• Before the measure is selected one of the measures can be "blocked" by the person left to the one asking for the measures. This gives the person not choosing the measure a better chance to win the round.

​2. QUARTET (5-10 min)

The goal of the game is to get as many of the eight quartets (= set of four cards) as possible. The cards of each same-colored category of food cards, all of which are marked with the same letter, belong to a quartet. For example, all breakfast cards A1, A2, A3, and A4 are a quartet.

First, all cards are distributed as evenly as possible among up to 4 players. The youngest person selects any measure, e.g. “Protein” or “Added sugar”. The person to the left decides which quartet to play in the round, e.g. "A, Breakfast". Everyone compares their best card of the quartet for the selected measure. The person who has the breakfast card with the best value for the chosen measure wins the entire quartet and puts it visibly on the table (as a trophy). If more than one person has the same best value for the measure, everyone takes their cards back for that quartet. Then, the same person who selected the last measure now chooses a different measure. The next person on the left (again) chooses the quartet to play in this round, hopefully, this time with a winner.


Whoever wins the round chooses the next measure afterward, e.g. "Price". Then, the person to the left decides which quartet will be played in the round. This continues until all cards have been won.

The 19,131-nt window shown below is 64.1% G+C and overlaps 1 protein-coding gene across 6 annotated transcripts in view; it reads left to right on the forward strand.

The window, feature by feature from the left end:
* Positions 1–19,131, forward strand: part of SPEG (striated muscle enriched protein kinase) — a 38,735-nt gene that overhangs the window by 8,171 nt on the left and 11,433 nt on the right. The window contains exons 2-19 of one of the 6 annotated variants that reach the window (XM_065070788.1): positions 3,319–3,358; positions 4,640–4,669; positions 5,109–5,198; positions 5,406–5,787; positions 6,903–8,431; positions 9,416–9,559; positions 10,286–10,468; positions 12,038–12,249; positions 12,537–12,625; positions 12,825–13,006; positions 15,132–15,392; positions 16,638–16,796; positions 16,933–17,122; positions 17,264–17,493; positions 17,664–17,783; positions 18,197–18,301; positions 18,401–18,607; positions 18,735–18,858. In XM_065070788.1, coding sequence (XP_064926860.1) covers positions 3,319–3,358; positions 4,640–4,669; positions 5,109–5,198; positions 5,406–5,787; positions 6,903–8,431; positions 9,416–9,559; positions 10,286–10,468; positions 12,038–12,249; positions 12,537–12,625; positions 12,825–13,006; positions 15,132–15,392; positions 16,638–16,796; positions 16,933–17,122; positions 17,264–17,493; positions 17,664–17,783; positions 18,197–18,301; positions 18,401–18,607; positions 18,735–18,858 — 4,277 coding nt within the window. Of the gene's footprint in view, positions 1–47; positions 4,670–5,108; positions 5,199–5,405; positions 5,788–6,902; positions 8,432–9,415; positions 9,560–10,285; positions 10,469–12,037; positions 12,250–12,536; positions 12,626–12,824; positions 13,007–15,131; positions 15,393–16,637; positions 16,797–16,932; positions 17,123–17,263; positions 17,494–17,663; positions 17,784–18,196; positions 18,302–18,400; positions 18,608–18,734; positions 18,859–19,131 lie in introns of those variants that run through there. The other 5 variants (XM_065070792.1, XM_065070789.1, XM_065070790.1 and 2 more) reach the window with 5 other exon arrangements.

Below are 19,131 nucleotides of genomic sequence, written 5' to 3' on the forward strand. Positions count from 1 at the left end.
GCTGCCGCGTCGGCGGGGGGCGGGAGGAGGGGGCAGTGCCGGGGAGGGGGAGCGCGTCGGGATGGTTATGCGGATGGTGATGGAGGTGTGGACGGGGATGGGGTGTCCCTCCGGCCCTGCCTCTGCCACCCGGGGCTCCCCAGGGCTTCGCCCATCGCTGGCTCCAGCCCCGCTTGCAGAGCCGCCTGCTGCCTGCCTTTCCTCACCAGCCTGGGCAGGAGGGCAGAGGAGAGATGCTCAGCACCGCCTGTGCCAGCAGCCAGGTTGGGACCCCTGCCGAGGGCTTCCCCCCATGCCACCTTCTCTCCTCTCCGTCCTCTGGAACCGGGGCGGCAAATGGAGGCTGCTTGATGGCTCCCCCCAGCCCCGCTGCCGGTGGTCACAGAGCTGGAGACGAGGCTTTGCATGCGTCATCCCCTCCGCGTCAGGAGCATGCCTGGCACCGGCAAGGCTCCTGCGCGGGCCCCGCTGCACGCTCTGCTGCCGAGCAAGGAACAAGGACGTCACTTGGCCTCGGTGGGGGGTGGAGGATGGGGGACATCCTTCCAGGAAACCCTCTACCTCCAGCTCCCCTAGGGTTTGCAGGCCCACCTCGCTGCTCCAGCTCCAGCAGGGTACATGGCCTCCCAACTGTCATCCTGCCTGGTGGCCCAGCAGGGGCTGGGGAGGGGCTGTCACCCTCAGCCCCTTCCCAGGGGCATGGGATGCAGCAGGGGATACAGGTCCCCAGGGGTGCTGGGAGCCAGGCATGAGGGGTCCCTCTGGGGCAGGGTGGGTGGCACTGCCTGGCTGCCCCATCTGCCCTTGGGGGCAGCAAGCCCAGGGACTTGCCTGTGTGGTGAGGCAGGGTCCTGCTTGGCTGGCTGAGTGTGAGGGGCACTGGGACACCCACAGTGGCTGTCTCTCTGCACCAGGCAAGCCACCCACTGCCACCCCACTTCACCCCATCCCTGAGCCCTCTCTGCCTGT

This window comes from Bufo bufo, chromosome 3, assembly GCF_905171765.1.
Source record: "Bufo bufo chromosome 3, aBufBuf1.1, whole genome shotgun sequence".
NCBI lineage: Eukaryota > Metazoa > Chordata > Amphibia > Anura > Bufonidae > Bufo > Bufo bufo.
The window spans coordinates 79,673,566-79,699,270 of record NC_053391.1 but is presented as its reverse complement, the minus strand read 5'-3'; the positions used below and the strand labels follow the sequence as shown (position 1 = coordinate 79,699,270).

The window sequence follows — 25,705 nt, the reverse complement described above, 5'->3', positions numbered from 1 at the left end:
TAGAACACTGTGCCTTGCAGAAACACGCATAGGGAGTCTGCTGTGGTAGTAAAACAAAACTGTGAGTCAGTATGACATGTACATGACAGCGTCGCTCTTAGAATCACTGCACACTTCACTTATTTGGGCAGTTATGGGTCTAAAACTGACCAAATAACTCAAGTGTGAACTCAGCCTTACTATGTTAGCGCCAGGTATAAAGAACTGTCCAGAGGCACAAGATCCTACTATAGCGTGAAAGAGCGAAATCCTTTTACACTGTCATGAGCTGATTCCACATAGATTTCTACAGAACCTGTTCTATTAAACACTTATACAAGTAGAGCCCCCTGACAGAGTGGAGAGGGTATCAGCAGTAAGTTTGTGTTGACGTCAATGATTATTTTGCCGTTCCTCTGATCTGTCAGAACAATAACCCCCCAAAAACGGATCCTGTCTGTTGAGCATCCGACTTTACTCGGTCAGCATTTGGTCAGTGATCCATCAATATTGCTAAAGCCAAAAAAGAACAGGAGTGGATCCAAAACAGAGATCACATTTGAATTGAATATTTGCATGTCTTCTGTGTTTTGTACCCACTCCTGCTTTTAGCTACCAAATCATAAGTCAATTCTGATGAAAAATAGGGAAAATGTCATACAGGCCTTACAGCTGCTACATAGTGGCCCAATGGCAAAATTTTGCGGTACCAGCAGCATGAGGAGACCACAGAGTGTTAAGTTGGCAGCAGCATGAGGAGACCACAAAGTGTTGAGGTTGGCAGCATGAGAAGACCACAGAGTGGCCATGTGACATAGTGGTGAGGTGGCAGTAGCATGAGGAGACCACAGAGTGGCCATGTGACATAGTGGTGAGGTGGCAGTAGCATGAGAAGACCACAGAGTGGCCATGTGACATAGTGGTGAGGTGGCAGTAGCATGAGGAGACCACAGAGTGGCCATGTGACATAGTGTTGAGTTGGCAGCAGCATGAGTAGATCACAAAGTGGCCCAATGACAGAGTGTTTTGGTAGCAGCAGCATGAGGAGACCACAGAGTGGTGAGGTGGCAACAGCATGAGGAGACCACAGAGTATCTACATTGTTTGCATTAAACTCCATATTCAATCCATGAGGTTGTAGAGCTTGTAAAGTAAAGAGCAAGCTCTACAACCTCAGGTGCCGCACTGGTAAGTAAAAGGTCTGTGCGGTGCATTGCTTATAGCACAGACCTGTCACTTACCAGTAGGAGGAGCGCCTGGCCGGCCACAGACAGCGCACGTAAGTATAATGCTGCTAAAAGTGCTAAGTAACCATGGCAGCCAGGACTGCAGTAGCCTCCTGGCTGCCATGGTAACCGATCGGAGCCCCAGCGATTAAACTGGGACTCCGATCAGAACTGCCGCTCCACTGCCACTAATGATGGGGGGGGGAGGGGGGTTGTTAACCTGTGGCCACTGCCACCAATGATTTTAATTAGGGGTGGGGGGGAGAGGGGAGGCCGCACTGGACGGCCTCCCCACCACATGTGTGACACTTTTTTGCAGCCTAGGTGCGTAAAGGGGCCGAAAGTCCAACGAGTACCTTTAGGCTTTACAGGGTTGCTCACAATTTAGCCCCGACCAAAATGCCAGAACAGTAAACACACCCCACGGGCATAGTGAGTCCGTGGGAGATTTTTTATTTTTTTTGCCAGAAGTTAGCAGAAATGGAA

3. QUIZ (10-15 min)

The goal of the game is to win as many cards as possible. The shuffled deck of all cards is placed on the table.


The youngest person draws two cards, names the two foods, and asks the person to the left a question based on the characteristics printed on the card. This question should single out one of the two cards. Example questions are

  • "Which food has the higher protein content?" or

  • "Which food has no red cross?" or

  • "Which food has a salt value of 86?"


It is important that the question describes one and only one of the two drawn cards. The person on the left answers the question and wins the correctly chosen card with a correct answer. The other card goes back to the bottom of the stack. If the question is answered incorrectly, both cards go back to the bottom of the stack. After that, the roles will change. The person who just answered the question will ask the next question. The person to the left will answer. This continues until all cards have been won.

4. QUIZ VARIANT (10-15 min)

Everyone joins the guess at the same time by lifting their arms. The left arm chooses the first mentioned food card, the right arm selects the second food. Everyone guessing right gets a point.

5. EXPERT (10-15 min)

The goal is to get all the food cards. Distribute the shuffled cards evenly among two to four players. Put away any surplus cards. Everyone looks through their cards for one minute to determine the best strategy.


You will play the 10 rounds as listed below. Everyone plays one card per round from their initial stack. The person playing the card with the best value for this round’s question gets all played cards of that round. Won cards go on a separate stack, those cannot be used for responding to the 10 questions. If more than one card shows the best value in one round, then everyone will get their own card to put it on the separate “won” stack. Also, this card cannot be played again in a later round.


The sequence of the 10 rounds:

  1. Highest protein

  2. Lowest salt

  3. Most minerals and vitamins

  4. Least saturated fats

  5. Cheapest food

  6. Minimal environmental impact

  7. Lowest added sugar

  8. Highest percentage of fiber

  9. Card with the most green check marks

  10. Card with the fewest red crosses